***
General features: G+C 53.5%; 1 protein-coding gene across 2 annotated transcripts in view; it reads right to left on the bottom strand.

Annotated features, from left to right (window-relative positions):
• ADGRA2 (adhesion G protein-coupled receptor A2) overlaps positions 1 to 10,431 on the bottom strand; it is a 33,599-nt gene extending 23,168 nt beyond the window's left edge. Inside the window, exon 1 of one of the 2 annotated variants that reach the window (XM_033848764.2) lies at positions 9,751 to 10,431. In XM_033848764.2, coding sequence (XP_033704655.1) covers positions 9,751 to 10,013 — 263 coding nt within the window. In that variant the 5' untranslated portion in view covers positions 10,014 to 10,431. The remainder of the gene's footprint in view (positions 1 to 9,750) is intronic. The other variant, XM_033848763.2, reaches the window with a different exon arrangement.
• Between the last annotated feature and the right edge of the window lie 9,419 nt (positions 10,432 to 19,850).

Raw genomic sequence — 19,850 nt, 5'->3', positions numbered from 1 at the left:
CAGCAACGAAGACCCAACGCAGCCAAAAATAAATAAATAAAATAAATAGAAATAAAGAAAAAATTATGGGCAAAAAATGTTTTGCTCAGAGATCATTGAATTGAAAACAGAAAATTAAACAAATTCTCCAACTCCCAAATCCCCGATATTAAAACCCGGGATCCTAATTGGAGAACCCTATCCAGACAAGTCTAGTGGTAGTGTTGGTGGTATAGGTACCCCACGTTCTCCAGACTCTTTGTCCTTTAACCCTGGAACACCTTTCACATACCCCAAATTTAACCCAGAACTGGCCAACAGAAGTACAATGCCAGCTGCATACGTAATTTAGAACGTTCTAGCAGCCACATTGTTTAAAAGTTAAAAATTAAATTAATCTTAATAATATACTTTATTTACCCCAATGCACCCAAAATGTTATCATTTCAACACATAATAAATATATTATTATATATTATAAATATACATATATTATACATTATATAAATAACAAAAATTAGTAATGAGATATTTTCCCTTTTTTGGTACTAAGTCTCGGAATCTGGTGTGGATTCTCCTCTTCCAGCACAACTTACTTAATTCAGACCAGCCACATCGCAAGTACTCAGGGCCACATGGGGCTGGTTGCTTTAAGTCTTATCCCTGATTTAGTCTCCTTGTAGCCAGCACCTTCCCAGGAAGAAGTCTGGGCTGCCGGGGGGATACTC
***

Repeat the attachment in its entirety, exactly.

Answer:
General features: G+C 53.5%; 1 protein-coding gene across 2 annotated transcripts in view; it reads right to left on the bottom strand.

Annotated features, from left to right (window-relative positions):
• ADGRA2 (adhesion G protein-coupled receptor A2) overlaps positions 1 to 10,431 on the bottom strand; it is a 33,599-nt gene extending 23,168 nt beyond the window's left edge. Inside the window, exon 1 of one of the 2 annotated variants that reach the window (XM_033848764.2) lies at positions 9,751 to 10,431. In XM_033848764.2, coding sequence (XP_033704655.1) covers positions 9,751 to 10,013 — 263 coding nt within the window. In that variant the 5' untranslated portion in view covers positions 10,014 to 10,431. The remainder of the gene's footprint in view (positions 1 to 9,750) is intronic. The other variant, XM_033848763.2, reaches the window with a different exon arrangement.
• Between the last annotated feature and the right edge of the window lie 9,419 nt (positions 10,432 to 19,850).

Raw genomic sequence — 19,850 nt, 5'->3', positions numbered from 1 at the left:
CAGCAACGAAGACCCAACGCAGCCAAAAATAAATAAATAAAATAAATAGAAATAAAGAAAAAATTATGGGCAAAAAATGTTTTGCTCAGAGATCATTGAATTGAAAACAGAAAATTAAACAAATTCTCCAACTCCCAAATCCCCGATATTAAAACCCGGGATCCTAATTGGAGAACCCTATCCAGACAAGTCTAGTGGTAGTGTTGGTGGTATAGGTACCCCACGTTCTCCAGACTCTTTGTCCTTTAACCCTGGAACACCTTTCACATACCCCAAATTTAACCCAGAACTGGCCAACAGAAGTACAATGCCAGCTGCATACGTAATTTAGAACGTTCTAGCAGCCACATTGTTTAAAAGTTAAAAATTAAATTAATCTTAATAATATACTTTATTTACCCCAATGCACCCAAAATGTTATCATTTCAACACATAATAAATATATTATTATATATTATAAATATACATATATTATACATTATATAAATAACAAAAATTAGTAATGAGATATTTTCCCTTTTTTGGTACTAAGTCTCGGAATCTGGTGTGGATTCTCCTCTTCCAGCACAACTTACTTAATTCAGACCAGCCACATCGCAAGTACTCAGGGCCACATGGGGCTGGTTGCTTTAAGTCTTATCCCTGATTTAGTCTCCTTGTAGCCAGCACCTTCCCAGGAAGAAGTCTGGGCTGCCGGGGGGATACTC